However, I digress; concerning my references to the lower-mids, and my citing of 500 - 200hz, this was originally an arbitrary range from the top of my head as an approximation of my own subjective impressions. This approximation was cited since my first article on the subject and, since then, I've just run with it - despite the official parameters. Yet, there is at least one article in which I cite the official lower limit of the lower-mids (160hz) and I suppose, after your admonishment, I could consider adhering to that lower limit from now on, since this doesn't really affect my arguments, or point of view. But the same doesn't apply to the upper limit (320hz). Regarding modern speakers, I believe their problems start long before 320hz. Subjectively, I believe these problems begin somewhere around 500hz. But this cannot be measured objectively since, as I've said, it's also a well-known fact that measurements don't tell everything. (A segment of my article on "Balance" elaborates on my opinions on this point). So, in this context, 500hz continues to be my upper limit in so far as the lower-mids problems with most modern 'conventional' speakers are concerned, in my view.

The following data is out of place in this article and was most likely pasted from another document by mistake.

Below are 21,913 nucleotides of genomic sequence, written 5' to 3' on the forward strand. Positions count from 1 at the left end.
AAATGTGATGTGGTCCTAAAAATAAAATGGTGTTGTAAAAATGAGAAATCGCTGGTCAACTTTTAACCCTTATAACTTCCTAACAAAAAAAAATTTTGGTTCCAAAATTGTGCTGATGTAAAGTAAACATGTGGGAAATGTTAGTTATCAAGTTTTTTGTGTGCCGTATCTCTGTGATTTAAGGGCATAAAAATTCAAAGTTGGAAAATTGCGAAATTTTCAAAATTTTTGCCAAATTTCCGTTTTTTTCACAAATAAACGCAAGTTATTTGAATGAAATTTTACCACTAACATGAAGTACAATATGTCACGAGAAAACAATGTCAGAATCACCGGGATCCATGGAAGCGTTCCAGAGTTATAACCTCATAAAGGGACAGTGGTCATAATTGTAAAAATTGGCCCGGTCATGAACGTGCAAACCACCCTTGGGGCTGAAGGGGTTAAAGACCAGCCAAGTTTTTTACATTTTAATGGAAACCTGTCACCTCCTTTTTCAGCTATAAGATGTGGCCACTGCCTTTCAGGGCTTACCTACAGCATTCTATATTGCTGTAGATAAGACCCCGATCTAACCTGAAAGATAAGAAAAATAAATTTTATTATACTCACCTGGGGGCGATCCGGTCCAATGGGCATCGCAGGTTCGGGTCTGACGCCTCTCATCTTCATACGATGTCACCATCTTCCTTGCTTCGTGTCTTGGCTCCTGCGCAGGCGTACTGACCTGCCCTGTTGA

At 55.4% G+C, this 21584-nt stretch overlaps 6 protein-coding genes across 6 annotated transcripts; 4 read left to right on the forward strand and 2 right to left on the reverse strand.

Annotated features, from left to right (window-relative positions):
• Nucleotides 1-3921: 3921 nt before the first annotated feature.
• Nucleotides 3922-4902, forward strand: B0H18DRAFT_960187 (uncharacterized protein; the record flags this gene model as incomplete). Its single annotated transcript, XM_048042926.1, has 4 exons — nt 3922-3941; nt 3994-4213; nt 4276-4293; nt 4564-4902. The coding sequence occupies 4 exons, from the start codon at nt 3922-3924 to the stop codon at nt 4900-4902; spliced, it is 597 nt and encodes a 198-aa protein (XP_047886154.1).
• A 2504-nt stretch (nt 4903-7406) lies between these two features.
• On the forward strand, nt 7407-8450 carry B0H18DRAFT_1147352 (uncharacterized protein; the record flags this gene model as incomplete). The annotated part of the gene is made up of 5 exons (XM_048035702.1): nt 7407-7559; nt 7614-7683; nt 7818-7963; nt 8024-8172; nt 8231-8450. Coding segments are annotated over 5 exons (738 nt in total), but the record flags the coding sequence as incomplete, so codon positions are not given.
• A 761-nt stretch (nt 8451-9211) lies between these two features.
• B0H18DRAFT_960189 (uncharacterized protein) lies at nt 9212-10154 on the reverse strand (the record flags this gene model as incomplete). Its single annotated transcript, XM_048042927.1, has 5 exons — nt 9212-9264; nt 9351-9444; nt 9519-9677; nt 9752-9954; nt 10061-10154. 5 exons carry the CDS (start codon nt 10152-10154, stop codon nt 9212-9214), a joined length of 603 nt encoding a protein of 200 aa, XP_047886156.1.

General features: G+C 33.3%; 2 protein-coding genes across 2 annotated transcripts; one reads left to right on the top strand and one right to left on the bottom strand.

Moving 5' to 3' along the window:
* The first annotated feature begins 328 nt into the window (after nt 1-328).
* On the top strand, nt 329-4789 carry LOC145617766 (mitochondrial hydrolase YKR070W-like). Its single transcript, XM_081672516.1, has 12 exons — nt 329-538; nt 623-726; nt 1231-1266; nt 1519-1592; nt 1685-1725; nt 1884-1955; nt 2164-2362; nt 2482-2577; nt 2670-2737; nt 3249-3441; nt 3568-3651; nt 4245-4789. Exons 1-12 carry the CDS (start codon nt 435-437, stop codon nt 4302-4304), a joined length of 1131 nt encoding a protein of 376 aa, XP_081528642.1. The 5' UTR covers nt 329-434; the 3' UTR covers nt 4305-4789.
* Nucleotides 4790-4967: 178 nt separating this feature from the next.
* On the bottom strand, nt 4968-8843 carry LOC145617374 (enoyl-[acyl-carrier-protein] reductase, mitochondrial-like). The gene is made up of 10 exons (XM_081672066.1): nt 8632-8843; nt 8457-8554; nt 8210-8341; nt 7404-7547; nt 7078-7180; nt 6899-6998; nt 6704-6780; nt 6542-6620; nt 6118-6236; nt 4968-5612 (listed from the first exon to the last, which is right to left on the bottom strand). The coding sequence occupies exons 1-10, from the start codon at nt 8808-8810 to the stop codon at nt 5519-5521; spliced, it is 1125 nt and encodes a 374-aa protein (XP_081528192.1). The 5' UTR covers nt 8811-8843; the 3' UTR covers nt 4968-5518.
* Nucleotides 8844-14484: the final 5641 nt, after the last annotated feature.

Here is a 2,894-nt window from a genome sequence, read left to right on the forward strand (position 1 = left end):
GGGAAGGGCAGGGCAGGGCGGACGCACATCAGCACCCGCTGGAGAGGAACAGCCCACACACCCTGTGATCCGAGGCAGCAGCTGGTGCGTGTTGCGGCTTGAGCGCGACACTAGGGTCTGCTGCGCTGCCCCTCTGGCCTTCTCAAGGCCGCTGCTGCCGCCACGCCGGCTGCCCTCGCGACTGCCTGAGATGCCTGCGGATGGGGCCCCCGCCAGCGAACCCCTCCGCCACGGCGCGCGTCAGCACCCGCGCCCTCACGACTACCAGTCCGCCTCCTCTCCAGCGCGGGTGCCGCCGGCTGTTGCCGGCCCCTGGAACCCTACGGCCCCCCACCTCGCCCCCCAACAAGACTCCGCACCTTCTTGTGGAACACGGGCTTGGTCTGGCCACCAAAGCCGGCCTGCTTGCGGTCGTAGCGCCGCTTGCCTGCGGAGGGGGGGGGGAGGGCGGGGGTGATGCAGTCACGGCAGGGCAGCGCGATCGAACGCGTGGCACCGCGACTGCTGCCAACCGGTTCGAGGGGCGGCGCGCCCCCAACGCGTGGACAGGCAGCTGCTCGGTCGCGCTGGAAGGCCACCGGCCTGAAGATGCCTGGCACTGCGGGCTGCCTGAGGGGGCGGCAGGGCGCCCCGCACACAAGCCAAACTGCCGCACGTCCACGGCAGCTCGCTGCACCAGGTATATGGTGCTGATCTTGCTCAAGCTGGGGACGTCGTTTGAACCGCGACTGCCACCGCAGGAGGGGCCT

Hopefully, this explains my stance.

By the way, it's nice to know that someone as learned in the field as Jim Smiths actually agrees with my views on the lower-midrange (which he defines as 192-384 Hz - also at variance with JGH of Stereophile's 320 - 160hz, for instance) and its CRITICAL importance to realism. But, interestingly, have you ever heard any of the mainstream audio magz really stressing this crucial point? Instead, they've long discredited this region with the term 'warm', with the advice that audiophiles avoid it like the plague, while they highly recommend speakers distinguished in their ineptitude in this very region. What does this tell you about the 'honesty' of these magz, and of the credibility of their recommendations - and what of their agenda, their motives? I can respect, admire, and trust a writer like Jim Smiths as one who honestly seeks to assist the audiophile. Can I really trust the mainstream magz? I'm simply disgusted by the very thought - pardon me.